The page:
indicating that nationally, the average section size was approximately 40. I used the educational quality
argument with my dean. I did not say our quality was hurt because we had so many students. I said we needed
new resources because we should at least be able to educate mathematics students the way it is done nationally.
The administration agreed to that.
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PLENARY DISCUSSION
QUESTION: We have always taught calculus in sections of about 25 or 30. Is it better to have an outstandingly
motivational person, someone active in research, teach 150 or 200 students? Would this increase student
understanding of mathematics, or would it sharply decrease it?
DR. HOPPENSTEADT: It is amazing that those kinds of things are not known. An experiment was conducted
at the University of Wisconsin in the middle 1960s. The same examination was given to large lectures and small
sections. One could not distinguish between results on the examinations. So it is surprising to me that we have
not done more to investigate these kinds of issues.
PARTICIPANT: Formerly, we taught calculus in large sections only. We told the administration that the norm
for calculus was much lower. We were allowed to cap all of our majors' calculus courses at 35. As a result the
failure rate for all sections went down.
DR. DOUGLAS: When we consider the question of small sections versus large sections, I am not sure that all
of the relevant variables are taken into account. Also, I am not sure whether studies from the 1960s would carry
over to the students of the 1990s. The difference between teaching students in small sections versus large
sections is that one can do many things in a class of 30 that one cannot in a class of 100 or 150.
QUESTION: This concerns the question of the calculus initiative. I am under some pressure to go to a lecture
format for calculus. On the other hand, there is also pressure to introduce the computer into calculus courses.
Somehow those seem to be contradictory. Can you offer any advice?
DR. DOUGLAS: I am not sure there is an absolute answer to that. It depends on the resources one has. For
example, at a liberal arts college where all teaching is done by faculty, it makes sense to teach calculus in small
sections. In a university where there are teaching assistants, one must consider the competence of these TAs.
The model one chooses depends on the personnel available. As for the question, I am not sure I see the
incompatibility of having lectures and recitations versus experimentation.
PARTICIPANT: The computer is more labor intensive. If a calculus section is in a laboratory with 40 or 45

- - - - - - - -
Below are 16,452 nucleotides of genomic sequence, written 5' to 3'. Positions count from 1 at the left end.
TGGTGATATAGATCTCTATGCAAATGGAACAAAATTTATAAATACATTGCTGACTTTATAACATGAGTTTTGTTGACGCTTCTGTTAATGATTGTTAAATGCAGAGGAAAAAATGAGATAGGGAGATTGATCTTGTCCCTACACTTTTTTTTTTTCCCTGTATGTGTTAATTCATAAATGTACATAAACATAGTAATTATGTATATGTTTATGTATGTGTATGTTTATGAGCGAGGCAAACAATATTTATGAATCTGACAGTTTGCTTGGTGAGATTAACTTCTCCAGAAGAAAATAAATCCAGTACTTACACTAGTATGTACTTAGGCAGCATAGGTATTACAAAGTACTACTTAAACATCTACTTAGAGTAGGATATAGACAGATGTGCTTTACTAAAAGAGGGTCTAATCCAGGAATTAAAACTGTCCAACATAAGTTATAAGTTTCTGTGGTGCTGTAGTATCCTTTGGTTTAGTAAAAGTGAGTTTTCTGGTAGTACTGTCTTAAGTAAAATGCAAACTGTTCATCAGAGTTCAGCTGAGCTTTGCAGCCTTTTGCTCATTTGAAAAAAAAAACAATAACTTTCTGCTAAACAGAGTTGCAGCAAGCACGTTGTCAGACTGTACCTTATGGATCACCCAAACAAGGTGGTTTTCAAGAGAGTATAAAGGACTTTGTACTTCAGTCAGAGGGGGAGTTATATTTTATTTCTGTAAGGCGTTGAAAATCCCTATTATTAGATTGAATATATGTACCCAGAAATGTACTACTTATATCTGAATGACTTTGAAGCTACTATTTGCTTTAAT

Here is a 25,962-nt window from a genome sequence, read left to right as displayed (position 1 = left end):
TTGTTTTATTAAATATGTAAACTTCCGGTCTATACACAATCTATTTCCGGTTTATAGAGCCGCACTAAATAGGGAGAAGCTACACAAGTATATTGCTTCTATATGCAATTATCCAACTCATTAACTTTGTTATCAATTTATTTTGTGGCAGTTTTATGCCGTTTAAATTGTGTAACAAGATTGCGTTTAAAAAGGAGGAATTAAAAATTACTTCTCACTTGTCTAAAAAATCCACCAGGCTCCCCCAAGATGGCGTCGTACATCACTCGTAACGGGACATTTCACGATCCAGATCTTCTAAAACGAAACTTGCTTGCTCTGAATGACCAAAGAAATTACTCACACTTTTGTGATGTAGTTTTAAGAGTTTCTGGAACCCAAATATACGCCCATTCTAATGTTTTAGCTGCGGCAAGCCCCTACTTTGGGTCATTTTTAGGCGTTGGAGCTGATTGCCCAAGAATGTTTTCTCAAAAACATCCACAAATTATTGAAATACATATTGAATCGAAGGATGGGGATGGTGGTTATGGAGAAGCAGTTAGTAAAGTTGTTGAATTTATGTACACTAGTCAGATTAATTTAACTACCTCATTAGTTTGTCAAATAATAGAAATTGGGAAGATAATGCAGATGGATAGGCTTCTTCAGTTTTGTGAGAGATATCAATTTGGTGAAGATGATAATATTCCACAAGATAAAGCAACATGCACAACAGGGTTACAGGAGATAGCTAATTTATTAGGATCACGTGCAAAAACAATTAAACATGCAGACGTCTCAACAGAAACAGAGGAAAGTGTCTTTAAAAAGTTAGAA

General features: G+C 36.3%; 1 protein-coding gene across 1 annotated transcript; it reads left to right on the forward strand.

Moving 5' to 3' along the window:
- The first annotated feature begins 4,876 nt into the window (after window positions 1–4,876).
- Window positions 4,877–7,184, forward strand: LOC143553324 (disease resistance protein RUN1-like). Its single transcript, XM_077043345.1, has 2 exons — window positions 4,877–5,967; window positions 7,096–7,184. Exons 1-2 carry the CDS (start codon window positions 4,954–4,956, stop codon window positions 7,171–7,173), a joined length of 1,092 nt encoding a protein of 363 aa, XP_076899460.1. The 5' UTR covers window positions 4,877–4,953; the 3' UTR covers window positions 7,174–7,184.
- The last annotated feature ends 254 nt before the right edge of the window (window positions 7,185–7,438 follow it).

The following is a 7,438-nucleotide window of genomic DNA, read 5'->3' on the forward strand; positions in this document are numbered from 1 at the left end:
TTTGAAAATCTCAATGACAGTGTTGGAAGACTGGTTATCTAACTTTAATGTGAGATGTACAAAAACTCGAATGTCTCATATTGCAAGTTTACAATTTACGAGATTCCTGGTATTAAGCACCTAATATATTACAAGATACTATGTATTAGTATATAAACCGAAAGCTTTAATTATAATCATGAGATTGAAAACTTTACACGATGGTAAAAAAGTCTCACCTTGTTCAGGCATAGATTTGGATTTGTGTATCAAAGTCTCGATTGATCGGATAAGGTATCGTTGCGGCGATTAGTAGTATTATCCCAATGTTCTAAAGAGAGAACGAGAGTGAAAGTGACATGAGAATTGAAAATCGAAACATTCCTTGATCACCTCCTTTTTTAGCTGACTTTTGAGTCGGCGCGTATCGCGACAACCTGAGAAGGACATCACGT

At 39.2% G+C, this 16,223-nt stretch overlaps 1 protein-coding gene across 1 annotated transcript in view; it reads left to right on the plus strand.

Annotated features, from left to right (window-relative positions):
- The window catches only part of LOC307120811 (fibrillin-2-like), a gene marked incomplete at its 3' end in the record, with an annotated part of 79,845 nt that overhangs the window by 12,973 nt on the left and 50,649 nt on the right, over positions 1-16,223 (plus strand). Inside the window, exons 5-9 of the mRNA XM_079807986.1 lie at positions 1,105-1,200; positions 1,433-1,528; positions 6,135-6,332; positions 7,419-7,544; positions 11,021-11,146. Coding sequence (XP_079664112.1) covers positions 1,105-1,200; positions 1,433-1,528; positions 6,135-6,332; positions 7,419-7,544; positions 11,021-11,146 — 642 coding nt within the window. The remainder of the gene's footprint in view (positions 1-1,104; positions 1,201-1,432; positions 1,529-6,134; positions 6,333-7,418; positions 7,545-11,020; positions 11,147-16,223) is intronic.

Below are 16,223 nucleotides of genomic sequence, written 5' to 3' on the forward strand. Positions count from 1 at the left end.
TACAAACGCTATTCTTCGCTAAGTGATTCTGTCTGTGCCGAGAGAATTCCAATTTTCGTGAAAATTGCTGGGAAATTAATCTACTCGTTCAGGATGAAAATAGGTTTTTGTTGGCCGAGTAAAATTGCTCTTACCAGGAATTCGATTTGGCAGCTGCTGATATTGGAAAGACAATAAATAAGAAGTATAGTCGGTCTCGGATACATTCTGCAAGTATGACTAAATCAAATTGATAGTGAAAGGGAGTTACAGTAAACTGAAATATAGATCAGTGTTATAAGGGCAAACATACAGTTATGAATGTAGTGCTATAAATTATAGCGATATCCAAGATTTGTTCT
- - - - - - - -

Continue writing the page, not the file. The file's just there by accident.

microcomputers, then an instructor can only service approximately 30 or 35 students during an hour.
DR. DOUGLAS: But there are other models. It is not required that every meeting of a calculus class, which
meets three or four times a week, involve mathematics or involve the computer. One model is to have lectures
and separate the class into smaller groups for the computer portion of the course.
QUESTION: Much of our attention must be focused on pre-calculus. Will someone address this problem?
DR. DOUGLAS: It is a national trend. The data show that approximately 50 percent of the mathematics classes
are pre-calculus and below. If we are going to attract more students into mathematics, we not only have to teach
the courses you are talking about; somehow we must make it possible for these students to take more
mathematics.
DR. HOPPENSTEADT: I do not see that as a problem. I am sure that a significant proportion of the people in
this room did not start with calculus in their first year of undergraduate school. A number took college algebra
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CHAIRING THE MATHEMATICAL SCIENCES DEPARTMENT OF TO 1990S
and analytic geometry or an equivalent course in their freshman year. That model has changed. There is an
attitude that one must begin with calculus. I disagree. Certainly, for well-prepared students, the farther they get
along in their undergraduate career the better. However, if it sets them up for failure later, they will not have
been done a service. Another aspect is that arts and letters is a separate college. Some of them are requiring
mathematics for all graduates. That is pre-calculus mathematics. They feel that mathematics is something their
students should know. I don't see that as a problem. It is an opportunity for more resources. If that is what the
administration wants to do and they support it, it gives us an opportunity to get more resources for our
departments.